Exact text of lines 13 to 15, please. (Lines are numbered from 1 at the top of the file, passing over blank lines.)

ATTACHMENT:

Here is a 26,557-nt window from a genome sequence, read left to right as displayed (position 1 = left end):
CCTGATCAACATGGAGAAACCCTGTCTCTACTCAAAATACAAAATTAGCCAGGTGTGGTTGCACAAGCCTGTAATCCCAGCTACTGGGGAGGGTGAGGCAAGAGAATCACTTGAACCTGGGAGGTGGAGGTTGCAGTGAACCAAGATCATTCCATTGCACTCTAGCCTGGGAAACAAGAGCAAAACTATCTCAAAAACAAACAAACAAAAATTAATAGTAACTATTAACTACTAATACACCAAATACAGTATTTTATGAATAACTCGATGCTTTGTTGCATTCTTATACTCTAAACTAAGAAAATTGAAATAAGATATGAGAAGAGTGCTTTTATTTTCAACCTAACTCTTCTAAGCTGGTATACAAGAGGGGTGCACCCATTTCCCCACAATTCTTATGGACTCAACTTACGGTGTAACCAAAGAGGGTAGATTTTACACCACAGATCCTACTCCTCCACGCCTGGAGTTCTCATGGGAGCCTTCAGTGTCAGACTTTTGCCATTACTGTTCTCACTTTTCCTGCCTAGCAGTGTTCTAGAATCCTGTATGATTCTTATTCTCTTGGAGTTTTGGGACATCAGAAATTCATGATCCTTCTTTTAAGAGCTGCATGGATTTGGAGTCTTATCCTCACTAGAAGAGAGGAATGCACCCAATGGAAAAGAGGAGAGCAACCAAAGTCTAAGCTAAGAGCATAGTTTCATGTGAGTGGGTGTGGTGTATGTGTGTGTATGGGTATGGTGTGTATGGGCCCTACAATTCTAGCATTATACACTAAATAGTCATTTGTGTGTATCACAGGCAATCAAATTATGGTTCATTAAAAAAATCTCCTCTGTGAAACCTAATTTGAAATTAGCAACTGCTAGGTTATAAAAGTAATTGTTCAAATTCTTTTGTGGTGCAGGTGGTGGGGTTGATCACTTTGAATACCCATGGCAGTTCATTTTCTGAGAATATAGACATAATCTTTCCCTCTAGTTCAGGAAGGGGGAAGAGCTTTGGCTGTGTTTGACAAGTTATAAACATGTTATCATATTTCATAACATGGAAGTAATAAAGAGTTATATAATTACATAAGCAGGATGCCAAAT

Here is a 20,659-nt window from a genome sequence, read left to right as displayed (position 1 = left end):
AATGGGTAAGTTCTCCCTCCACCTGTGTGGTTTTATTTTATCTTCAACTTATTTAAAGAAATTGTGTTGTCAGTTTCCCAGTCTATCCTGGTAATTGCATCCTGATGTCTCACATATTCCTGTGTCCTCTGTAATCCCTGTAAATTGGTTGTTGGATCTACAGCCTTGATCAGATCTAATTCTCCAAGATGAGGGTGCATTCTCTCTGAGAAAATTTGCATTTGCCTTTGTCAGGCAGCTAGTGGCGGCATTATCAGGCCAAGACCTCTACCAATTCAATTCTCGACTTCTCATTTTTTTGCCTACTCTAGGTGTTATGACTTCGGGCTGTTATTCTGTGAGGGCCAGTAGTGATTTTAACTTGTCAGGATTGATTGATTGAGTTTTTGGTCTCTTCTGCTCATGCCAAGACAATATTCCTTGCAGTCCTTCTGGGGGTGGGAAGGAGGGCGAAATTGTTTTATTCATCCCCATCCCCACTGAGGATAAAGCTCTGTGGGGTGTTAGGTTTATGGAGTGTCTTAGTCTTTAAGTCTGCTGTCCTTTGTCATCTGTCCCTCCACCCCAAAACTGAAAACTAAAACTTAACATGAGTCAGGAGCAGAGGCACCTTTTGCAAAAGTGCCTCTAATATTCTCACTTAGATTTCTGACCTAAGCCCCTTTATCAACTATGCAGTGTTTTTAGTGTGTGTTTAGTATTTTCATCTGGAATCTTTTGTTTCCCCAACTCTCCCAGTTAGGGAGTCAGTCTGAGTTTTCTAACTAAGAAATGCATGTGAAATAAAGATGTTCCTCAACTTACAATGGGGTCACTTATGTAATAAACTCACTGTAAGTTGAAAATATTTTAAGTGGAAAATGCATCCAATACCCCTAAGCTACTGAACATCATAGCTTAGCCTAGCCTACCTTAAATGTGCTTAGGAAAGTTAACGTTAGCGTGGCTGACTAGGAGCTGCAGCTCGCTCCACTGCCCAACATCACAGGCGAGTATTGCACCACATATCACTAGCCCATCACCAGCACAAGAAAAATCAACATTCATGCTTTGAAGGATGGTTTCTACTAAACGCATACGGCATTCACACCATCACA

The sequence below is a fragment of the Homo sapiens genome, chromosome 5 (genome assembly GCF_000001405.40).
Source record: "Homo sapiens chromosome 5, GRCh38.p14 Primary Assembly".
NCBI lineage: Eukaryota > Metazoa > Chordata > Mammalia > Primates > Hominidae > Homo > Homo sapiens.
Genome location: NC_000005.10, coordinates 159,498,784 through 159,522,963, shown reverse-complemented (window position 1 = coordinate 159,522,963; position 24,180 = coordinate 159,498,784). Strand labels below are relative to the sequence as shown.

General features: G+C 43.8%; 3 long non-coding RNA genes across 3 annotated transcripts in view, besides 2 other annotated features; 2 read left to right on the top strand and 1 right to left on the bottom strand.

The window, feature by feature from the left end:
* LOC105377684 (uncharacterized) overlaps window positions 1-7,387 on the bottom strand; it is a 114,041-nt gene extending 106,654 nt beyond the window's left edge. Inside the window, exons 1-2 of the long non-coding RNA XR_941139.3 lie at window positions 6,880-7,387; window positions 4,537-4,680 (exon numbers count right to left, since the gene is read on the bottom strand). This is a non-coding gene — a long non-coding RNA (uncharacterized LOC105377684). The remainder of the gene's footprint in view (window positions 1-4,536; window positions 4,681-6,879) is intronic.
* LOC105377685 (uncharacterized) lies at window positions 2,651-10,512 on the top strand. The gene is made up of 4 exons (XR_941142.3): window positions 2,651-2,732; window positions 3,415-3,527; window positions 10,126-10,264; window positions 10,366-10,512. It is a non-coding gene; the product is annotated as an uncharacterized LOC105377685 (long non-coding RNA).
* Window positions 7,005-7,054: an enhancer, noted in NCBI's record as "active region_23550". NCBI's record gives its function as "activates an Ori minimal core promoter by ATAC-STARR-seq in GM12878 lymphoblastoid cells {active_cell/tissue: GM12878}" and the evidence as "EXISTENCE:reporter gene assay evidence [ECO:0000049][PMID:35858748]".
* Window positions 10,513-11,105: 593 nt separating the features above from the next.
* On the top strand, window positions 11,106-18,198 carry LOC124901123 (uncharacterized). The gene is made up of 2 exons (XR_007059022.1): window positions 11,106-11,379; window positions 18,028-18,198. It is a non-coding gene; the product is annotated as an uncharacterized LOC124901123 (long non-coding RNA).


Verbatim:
* Window positions 7,005-7,054: an enhancer, noted in NCBI's record as "active region_23550". NCBI's record gives its function as "activates an Ori minimal core promoter by ATAC-STARR-seq in GM12878 lymphoblastoid cells {active_cell/tissue: GM12878}" and the evidence as "EXISTENCE:reporter gene assay evidence [ECO:0000049][PMID:35858748]".
* Window positions 10,513-11,105: 593 nt separating the features above from the next.
* On the top strand, window positions 11,106-18,198 carry LOC124901123 (uncharacterized). The gene is made up of 2 exons (XR_007059022.1): window positions 11,106-11,379; window positions 18,028-18,198. It is a non-coding gene; the product is annotated as an uncharacterized LOC124901123 (long non-coding RNA).